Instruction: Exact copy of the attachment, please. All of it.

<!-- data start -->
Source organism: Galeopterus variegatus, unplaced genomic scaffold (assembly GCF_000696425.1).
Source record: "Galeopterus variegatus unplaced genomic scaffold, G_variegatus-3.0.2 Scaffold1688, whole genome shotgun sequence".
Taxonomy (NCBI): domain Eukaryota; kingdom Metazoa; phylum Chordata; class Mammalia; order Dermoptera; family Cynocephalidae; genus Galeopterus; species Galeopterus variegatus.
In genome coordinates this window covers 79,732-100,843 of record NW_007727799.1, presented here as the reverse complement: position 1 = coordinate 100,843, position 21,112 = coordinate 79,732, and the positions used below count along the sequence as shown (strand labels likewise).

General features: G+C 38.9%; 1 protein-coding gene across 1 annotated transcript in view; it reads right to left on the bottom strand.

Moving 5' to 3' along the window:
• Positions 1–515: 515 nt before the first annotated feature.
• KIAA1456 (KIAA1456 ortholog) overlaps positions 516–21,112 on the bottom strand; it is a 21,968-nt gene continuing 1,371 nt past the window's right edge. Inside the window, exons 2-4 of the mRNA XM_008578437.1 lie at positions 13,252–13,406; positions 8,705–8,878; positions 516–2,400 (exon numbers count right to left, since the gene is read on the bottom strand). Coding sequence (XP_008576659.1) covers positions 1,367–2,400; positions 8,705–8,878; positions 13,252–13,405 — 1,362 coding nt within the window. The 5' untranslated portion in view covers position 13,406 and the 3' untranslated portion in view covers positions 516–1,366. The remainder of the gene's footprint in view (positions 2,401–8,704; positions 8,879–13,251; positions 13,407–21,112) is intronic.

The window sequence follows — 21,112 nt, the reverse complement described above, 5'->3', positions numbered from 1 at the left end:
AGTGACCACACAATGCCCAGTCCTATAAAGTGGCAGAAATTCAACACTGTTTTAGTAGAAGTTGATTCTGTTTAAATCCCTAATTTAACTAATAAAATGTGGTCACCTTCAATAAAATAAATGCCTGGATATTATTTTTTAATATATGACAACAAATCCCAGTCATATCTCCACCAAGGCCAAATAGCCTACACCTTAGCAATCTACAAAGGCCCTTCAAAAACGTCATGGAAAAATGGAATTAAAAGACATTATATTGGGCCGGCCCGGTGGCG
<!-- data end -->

Source organism: Galeopterus variegatus, unplaced genomic scaffold (assembly GCF_000696425.1).
Source record: "Galeopterus variegatus unplaced genomic scaffold, G_variegatus-3.0.2 Scaffold1688, whole genome shotgun sequence".
Taxonomy (NCBI): domain Eukaryota; kingdom Metazoa; phylum Chordata; class Mammalia; order Dermoptera; family Cynocephalidae; genus Galeopterus; species Galeopterus variegatus.
In genome coordinates this window covers 79,732-100,843 of record NW_007727799.1, presented here as the reverse complement: position 1 = coordinate 100,843, position 21,112 = coordinate 79,732, and the positions used below count along the sequence as shown (strand labels likewise).

General features: G+C 38.9%; 1 protein-coding gene across 1 annotated transcript in view; it reads right to left on the bottom strand.

Moving 5' to 3' along the window:
• Positions 1–515: 515 nt before the first annotated feature.
• KIAA1456 (KIAA1456 ortholog) overlaps positions 516–21,112 on the bottom strand; it is a 21,968-nt gene continuing 1,371 nt past the window's right edge. Inside the window, exons 2-4 of the mRNA XM_008578437.1 lie at positions 13,252–13,406; positions 8,705–8,878; positions 516–2,400 (exon numbers count right to left, since the gene is read on the bottom strand). Coding sequence (XP_008576659.1) covers positions 1,367–2,400; positions 8,705–8,878; positions 13,252–13,405 — 1,362 coding nt within the window. The 5' untranslated portion in view covers position 13,406 and the 3' untranslated portion in view covers positions 516–1,366. The remainder of the gene's footprint in view (positions 2,401–8,704; positions 8,879–13,251; positions 13,407–21,112) is intronic.

The window sequence follows — 21,112 nt, the reverse complement described above, 5'->3', positions numbered from 1 at the left end:
AGTGACCACACAATGCCCAGTCCTATAAAGTGGCAGAAATTCAACACTGTTTTAGTAGAAGTTGATTCTGTTTAAATCCCTAATTTAACTAATAAAATGTGGTCACCTTCAATAAAATAAATGCCTGGATATTATTTTTTAATATATGACAACAAATCCCAGTCATATCTCCACCAAGGCCAAATAGCCTACACCTTAGCAATCTACAAAGGCCCTTCAAAAACGTCATGGAAAAATGGAATTAAAAGACATTATATTGGGCCGGCCCGGTGGCG